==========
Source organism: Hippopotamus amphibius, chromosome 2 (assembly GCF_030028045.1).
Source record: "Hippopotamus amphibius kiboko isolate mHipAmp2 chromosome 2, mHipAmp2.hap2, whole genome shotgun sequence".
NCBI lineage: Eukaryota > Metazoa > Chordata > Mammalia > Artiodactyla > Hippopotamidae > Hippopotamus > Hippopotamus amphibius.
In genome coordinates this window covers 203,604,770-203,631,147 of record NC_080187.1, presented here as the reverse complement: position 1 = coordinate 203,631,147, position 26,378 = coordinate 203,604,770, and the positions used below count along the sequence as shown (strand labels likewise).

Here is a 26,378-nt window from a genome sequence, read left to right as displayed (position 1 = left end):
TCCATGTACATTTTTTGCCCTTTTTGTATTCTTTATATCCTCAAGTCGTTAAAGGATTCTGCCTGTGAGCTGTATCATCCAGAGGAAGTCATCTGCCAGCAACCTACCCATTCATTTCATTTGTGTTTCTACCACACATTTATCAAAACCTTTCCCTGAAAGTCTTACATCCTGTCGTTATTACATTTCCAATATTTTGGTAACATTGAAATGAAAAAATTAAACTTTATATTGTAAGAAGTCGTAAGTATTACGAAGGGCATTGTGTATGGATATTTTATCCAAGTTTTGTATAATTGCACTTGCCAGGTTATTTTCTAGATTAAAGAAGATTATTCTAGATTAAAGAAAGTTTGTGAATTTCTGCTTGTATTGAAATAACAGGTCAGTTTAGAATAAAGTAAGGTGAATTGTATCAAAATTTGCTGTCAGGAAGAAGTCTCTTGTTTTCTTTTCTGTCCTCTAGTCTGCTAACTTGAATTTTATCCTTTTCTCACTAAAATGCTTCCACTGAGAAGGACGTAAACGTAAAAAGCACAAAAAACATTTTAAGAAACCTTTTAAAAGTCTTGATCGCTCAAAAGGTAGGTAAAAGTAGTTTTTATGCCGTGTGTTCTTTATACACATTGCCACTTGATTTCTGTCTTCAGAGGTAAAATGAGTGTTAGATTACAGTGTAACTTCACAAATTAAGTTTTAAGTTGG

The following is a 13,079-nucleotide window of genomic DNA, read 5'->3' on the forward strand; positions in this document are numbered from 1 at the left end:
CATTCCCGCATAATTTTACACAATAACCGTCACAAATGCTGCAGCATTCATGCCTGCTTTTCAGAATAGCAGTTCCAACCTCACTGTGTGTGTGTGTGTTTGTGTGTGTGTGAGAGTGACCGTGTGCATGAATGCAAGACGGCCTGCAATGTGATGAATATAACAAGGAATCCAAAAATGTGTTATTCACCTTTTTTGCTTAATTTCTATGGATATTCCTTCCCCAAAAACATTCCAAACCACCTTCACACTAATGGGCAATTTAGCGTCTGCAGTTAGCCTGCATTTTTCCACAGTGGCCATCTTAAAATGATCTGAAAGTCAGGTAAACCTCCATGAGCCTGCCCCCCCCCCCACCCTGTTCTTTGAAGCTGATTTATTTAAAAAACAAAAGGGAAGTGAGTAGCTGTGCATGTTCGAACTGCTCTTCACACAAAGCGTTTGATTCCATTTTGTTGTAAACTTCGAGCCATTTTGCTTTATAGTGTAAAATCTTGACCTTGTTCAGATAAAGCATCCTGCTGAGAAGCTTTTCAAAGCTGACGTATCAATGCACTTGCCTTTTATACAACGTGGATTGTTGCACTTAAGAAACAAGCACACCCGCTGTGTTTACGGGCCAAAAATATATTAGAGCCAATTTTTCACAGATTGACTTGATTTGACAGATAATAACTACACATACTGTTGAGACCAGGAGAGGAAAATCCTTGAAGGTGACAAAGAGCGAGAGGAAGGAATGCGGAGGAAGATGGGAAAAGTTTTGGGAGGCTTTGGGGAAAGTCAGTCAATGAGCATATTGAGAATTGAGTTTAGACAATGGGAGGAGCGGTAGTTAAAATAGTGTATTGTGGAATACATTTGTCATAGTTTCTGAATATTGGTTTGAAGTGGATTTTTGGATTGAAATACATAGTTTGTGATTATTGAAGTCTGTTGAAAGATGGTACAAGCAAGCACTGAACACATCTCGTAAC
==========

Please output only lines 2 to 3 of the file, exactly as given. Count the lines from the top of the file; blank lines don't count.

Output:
Source record: "Hippopotamus amphibius kiboko isolate mHipAmp2 chromosome 2, mHipAmp2.hap2, whole genome shotgun sequence".
NCBI lineage: Eukaryota > Metazoa > Chordata > Mammalia > Artiodactyla > Hippopotamidae > Hippopotamus > Hippopotamus amphibius.